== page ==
Lost Jim Cone


  • Official Name: Lost Jim Cone
  • Seismically Monitored: No
  • Color Code: UNASSIGNED
  • Alert Level: UNASSIGNED
  • Elevation: 468m (1535ft)
  • Latitude: 65.4873
  • Longitude: -163.29772
  • Smithsonian VNum:
  • Pronunciation:
  • Nearby Towns:
    • Council 43 mi (69 km) SW
    • Deering 44 mi (71 km) NE
    • White Mountain 56 mi (90 km) SW
    • Mary's Igloo 56 mi (90 km) SW
    • Golovin 66 mi (106 km) SE


From Hopkins (1956) [1] : "The Lost Jim lava flow is a pahoehoe flow of olivine basalt, the youngest of a series of basaltic lava flows of Quaternary age comprising a lava plateau surrounding Imuruk Lake, Seward Peninsula, Alaska. The Lost Jim flow extends 17-1/2 miles westward from the source cone and covers more than 60 square miles. It ranges in thickness from 10 to about 150 feet.
"Surficial features and internal structures indicate that the flow was emitted largely during early and late intense phases of a single eruption. The early part of the flow is rugged and has a surface that ranges in relief from 20 to 40 feet and that consists of pressure ridges, lava platforms, and lava plateaus intermingled with collapse sinks and broad, hummocky depressions. The late part is smoother in detail but contains a series of exceptionally deep collapse sinks and deformation structures resembling miniature volcanoes along a great lava tube extending 12 miles westward from Lost Jim Cone.
"The inferred history of the eruption begins with a period of quiet emission of lava during which the flow advanced by the flow-unit mechanism nearly to its present boundaries. The early phase ended with the extrusion of cooler, more viscous lava represented now by patches of aa lava near Lost Jim Cone.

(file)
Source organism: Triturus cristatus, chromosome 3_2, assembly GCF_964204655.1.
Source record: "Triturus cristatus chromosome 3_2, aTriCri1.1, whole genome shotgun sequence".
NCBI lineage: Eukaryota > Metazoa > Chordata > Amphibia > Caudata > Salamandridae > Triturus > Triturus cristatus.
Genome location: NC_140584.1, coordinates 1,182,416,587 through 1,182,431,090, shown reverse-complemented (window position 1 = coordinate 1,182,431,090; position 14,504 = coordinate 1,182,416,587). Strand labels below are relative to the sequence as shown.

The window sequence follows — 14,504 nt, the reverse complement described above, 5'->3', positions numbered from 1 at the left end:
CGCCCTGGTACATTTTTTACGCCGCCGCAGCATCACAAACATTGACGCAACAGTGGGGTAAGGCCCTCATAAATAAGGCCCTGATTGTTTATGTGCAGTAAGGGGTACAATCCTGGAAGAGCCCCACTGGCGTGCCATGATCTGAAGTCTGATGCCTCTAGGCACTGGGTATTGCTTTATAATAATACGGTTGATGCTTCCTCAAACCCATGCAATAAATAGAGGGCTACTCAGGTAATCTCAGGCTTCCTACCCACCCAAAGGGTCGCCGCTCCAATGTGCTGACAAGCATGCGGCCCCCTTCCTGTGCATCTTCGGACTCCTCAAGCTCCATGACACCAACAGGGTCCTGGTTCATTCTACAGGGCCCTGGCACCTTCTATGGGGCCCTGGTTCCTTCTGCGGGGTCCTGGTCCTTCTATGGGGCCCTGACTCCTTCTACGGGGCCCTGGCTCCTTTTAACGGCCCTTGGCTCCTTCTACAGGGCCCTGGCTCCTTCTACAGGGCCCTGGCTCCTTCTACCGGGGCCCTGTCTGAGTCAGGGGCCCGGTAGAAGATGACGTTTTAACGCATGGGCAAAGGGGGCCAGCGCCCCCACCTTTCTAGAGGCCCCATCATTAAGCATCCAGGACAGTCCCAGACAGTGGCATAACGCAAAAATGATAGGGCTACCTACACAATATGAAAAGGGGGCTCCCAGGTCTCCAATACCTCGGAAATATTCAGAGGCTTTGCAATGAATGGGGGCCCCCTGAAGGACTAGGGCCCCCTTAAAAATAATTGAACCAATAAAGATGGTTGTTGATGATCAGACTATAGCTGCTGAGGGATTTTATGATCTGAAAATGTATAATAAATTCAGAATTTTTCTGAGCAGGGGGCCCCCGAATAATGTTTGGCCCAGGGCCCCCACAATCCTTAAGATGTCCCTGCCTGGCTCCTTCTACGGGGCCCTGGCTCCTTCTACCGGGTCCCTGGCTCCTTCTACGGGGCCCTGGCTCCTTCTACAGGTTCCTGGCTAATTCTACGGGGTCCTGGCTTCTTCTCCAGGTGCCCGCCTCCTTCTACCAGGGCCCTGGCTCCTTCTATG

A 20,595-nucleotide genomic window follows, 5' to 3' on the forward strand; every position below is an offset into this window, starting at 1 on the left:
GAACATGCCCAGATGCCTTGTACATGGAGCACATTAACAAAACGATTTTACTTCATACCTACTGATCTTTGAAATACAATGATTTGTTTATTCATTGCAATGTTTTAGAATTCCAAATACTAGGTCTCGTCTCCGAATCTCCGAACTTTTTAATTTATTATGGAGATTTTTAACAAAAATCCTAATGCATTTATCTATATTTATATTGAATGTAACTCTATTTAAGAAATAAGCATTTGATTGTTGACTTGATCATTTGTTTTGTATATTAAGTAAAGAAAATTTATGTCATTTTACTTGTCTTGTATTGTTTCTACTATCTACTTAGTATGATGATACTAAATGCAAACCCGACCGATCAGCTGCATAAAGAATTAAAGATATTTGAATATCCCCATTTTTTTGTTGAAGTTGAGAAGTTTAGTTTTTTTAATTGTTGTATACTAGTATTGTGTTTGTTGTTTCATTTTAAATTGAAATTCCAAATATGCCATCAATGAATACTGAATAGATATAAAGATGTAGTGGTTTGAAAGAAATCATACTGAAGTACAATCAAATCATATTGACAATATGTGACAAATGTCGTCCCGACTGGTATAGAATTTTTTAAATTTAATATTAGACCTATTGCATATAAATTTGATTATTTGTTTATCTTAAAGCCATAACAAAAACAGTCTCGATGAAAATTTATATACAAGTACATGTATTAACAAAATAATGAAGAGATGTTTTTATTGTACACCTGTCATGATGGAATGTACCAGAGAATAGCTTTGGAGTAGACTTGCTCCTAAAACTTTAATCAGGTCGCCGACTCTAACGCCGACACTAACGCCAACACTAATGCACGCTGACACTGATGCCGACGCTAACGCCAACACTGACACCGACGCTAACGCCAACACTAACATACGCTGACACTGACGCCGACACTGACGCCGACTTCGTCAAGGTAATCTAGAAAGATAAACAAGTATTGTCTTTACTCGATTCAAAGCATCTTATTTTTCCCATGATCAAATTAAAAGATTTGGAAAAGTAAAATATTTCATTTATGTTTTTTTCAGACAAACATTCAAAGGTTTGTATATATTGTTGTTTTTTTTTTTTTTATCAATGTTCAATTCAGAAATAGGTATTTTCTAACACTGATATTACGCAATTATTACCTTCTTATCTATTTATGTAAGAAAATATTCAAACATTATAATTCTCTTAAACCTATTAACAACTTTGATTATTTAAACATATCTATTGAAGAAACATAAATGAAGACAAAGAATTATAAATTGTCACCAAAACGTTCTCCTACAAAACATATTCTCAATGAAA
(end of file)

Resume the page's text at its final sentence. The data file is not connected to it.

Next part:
"The late phase began when a surge of new lava intruded the base of the flow, arching the surface near the source vent. Distributary lava tubes in use during the early phase were closed by displacements along concentric high-angle reverse faults surrounding the source vent, but an outlet to the surface was soon reopened above the vent; Lost Jim Cone was built during an ensuing ash eruption. A larger outlet developed at the west base of the cone, and great quantities of new pahoehoe lava flooded the older part of the flow. Part of the new surface lava came from beneath the domed area; the dome collapsed along the concentric fractures, forming a series of hogback ridges that now ring Lost Jim Cone."

Name Origin

D.M. Hopkins reported the name "Lost Jim Cone" in 1950; so named because while "mapping the [lava] flow in 1947, a member of the Geological Survey field party was separated from the remainder of the group and lost for nearly a day" (Orth, 1971).

References Cited

[1] Structure and history of a basalt lava flow in Alaska, 1956

Hopkins, D.M., 1956, Structure and history of a basalt lava flow in Alaska [abs.]: Alaskan Science Conference, 4th, Juneau 1953, Proceedings, p. 237.

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